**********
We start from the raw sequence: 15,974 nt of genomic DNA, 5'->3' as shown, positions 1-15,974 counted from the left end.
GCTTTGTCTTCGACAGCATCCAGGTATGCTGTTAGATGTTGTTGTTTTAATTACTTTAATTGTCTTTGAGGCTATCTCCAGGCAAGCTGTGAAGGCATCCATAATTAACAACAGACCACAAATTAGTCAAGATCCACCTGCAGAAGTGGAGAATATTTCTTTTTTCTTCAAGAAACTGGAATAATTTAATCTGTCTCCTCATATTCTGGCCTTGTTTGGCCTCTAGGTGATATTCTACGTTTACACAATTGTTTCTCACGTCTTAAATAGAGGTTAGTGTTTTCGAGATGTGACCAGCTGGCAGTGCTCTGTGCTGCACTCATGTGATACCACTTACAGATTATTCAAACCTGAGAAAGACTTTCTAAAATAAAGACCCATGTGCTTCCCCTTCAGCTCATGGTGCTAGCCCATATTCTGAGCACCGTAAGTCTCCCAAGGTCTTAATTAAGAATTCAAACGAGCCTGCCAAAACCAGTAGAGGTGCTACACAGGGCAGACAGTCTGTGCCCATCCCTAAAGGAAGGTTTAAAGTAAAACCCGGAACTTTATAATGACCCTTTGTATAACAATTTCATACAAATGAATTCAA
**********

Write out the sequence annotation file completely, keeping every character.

We start from the raw sequence: 15,974 nt of genomic DNA, 5'->3' as shown, positions 1-15,974 counted from the left end.
GCTTTGTCTTCGACAGCATCCAGGTATGCTGTTAGATGTTGTTGTTTTAATTACTTTAATTGTCTTTGAGGCTATCTCCAGGCAAGCTGTGAAGGCATCCATAATTAACAACAGACCACAAATTAGTCAAGATCCACCTGCAGAAGTGGAGAATATTTCTTTTTTCTTCAAGAAACTGGAATAATTTAATCTGTCTCCTCATATTCTGGCCTTGTTTGGCCTCTAGGTGATATTCTACGTTTACACAATTGTTTCTCACGTCTTAAATAGAGGTTAGTGTTTTCGAGATGTGACCAGCTGGCAGTGCTCTGTGCTGCACTCATGTGATACCACTTACAGATTATTCAAACCTGAGAAAGACTTTCTAAAATAAAGACCCATGTGCTTCCCCTTCAGCTCATGGTGCTAGCCCATATTCTGAGCACCGTAAGTCTCCCAAGGTCTTAATTAAGAATTCAAACGAGCCTGCCAAAACCAGTAGAGGTGCTACACAGGGCAGACAGTCTGTGCCCATCCCTAAAGGAAGGTTTAAAGTAAAACCCGGAACTTTATAATGACCCTTTGTATAACAATTTCATACAAATGAATTCAA